We’ve all heard that pregnant women shouldn’t clean out the litter box. But is that really true, or is it just an old wives’ tale?
According to PetMD, cats are the only mammals that can pass Toxoplasmosis, a parasitic infection, through their stool. This is the parasite behind the warning because it can cause birth defects when pregnant women are exposed.
How concerned should you be about catching Toxoplasmosis from your cat? Here are 4 things you should know.
#1 – You’re more likely to be infected by your food
While it’s not impossible to be exposed to toxoplasmosis through your cat’s litter box, most people are infected by other means. Unwashed fruits and vegetables are a common culprit. Be wary of any prepackaged salads. Raw and undercooked meat may contain not just toxoplasmosis but a variety of other pathogens. Wash your food and hands and make sure meat is fully cooked.
#2 – Indoor cats rarely get toxoplasmosis…
…Unless they eat raw meat. Most cats pick up toxoplasmosis outside the house and deposit it into the litter box via their feces. Keep your cat indoors and avoid feeding them a raw diet while you’re pregnant. You should also wear gloves when gardening and cover up sandboxes when they aren’t in use to avoid picking up the infection while you’re outside.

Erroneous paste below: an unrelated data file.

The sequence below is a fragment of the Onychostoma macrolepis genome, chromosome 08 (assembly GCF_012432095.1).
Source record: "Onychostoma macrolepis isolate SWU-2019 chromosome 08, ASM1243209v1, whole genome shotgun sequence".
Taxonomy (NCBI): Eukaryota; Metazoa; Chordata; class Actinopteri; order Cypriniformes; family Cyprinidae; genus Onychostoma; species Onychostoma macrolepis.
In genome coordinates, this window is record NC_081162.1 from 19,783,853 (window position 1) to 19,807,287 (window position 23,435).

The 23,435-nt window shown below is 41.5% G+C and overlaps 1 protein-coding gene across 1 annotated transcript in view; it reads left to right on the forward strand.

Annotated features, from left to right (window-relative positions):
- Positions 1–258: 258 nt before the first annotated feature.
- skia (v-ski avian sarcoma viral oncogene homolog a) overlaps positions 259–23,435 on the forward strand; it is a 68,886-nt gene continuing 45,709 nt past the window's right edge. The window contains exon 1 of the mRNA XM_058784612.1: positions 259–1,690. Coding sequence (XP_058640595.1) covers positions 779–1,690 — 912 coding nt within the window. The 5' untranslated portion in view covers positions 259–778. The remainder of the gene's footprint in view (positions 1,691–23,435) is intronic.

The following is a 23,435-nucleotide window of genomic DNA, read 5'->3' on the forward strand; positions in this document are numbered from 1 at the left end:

#3 – Daily scooping prevents transmission
It takes a minimum of 24-48 hours for the oocytes in the feces to become infective, so scooping the litter box every day will help avoid catching toxoplasmosis.
#4 – Wear gloves
If you are pregnant and cleaning out the cat’s litter box is unavoidable, you should wear gloves to help reduce the chance of infection. Just to be safe and wash your hands when you’re done.
All in all, the odds of catching toxoplasmosis from cleaning out your cat’s litter box are very small, and there are many preventative measures you can take to protect yourself and your baby. Being pregnant is still a great excuse to make your partner take over litter box duty for a while, but you don’t need to give up your cat if you’re the only one who can scoop the poop.
(As always, cat-owning expectant moms should consult with their doctors about all health and safety issues.)